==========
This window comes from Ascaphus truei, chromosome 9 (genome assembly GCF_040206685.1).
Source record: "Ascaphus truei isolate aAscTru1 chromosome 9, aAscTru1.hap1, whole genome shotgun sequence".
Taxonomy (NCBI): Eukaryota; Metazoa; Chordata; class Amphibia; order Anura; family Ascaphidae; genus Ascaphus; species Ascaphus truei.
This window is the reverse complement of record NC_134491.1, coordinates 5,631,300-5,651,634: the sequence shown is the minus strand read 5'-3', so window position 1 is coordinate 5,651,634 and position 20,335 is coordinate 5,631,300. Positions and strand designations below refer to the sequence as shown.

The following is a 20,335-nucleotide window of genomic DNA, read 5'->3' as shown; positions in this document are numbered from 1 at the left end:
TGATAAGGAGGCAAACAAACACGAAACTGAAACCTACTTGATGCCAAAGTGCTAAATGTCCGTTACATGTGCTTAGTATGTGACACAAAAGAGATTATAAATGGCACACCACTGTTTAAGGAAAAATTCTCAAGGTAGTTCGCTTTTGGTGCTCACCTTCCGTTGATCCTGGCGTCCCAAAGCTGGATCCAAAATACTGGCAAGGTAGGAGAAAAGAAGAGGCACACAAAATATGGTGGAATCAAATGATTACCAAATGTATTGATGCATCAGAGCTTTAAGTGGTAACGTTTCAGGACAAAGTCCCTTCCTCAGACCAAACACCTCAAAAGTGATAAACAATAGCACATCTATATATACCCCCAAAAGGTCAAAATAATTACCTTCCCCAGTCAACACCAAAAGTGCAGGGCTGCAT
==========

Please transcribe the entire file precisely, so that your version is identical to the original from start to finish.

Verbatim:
This window comes from Ascaphus truei, chromosome 9 (genome assembly GCF_040206685.1).
Source record: "Ascaphus truei isolate aAscTru1 chromosome 9, aAscTru1.hap1, whole genome shotgun sequence".
Taxonomy (NCBI): Eukaryota; Metazoa; Chordata; class Amphibia; order Anura; family Ascaphidae; genus Ascaphus; species Ascaphus truei.
This window is the reverse complement of record NC_134491.1, coordinates 5,631,300-5,651,634: the sequence shown is the minus strand read 5'-3', so window position 1 is coordinate 5,651,634 and position 20,335 is coordinate 5,631,300. Positions and strand designations below refer to the sequence as shown.

The following is a 20,335-nucleotide window of genomic DNA, read 5'->3' as shown; positions in this document are numbered from 1 at the left end:
TGATAAGGAGGCAAACAAACACGAAACTGAAACCTACTTGATGCCAAAGTGCTAAATGTCCGTTACATGTGCTTAGTATGTGACACAAAAGAGATTATAAATGGCACACCACTGTTTAAGGAAAAATTCTCAAGGTAGTTCGCTTTTGGTGCTCACCTTCCGTTGATCCTGGCGTCCCAAAGCTGGATCCAAAATACTGGCAAGGTAGGAGAAAAGAAGAGGCACACAAAATATGGTGGAATCAAATGATTACCAAATGTATTGATGCATCAGAGCTTTAAGTGGTAACGTTTCAGGACAAAGTCCCTTCCTCAGACCAAACACCTCAAAAGTGATAAACAATAGCACATCTATATATACCCCCAAAAGGTCAAAATAATTACCTTCCCCAGTCAACACCAAAAGTGCAGGGCTGCAT